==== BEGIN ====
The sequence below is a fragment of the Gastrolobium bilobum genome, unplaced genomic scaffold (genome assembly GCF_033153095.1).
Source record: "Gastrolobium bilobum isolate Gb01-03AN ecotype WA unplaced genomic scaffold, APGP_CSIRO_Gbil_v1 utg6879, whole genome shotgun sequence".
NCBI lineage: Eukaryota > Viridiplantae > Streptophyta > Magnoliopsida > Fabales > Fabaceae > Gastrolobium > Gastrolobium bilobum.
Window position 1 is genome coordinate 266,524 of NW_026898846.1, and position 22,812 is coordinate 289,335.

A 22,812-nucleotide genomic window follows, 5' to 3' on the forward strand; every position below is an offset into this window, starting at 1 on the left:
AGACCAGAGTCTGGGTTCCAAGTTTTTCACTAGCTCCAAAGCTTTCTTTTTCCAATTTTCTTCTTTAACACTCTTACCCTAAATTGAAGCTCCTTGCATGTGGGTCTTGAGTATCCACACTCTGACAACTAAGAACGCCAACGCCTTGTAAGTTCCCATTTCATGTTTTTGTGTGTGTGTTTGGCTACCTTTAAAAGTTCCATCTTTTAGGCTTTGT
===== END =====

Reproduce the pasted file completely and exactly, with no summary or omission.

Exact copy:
The sequence below is a fragment of the Gastrolobium bilobum genome, unplaced genomic scaffold (genome assembly GCF_033153095.1).
Source record: "Gastrolobium bilobum isolate Gb01-03AN ecotype WA unplaced genomic scaffold, APGP_CSIRO_Gbil_v1 utg6879, whole genome shotgun sequence".
NCBI lineage: Eukaryota > Viridiplantae > Streptophyta > Magnoliopsida > Fabales > Fabaceae > Gastrolobium > Gastrolobium bilobum.
Window position 1 is genome coordinate 266,524 of NW_026898846.1, and position 22,812 is coordinate 289,335.

A 22,812-nucleotide genomic window follows, 5' to 3' on the forward strand; every position below is an offset into this window, starting at 1 on the left:
AGACCAGAGTCTGGGTTCCAAGTTTTTCACTAGCTCCAAAGCTTTCTTTTTCCAATTTTCTTCTTTAACACTCTTACCCTAAATTGAAGCTCCTTGCATGTGGGTCTTGAGTATCCACACTCTGACAACTAAGAACGCCAACGCCTTGTAAGTTCCCATTTCATGTTTTTGTGTGTGTGTTTGGCTACCTTTAAAAGTTCCATCTTTTAGGCTTTGT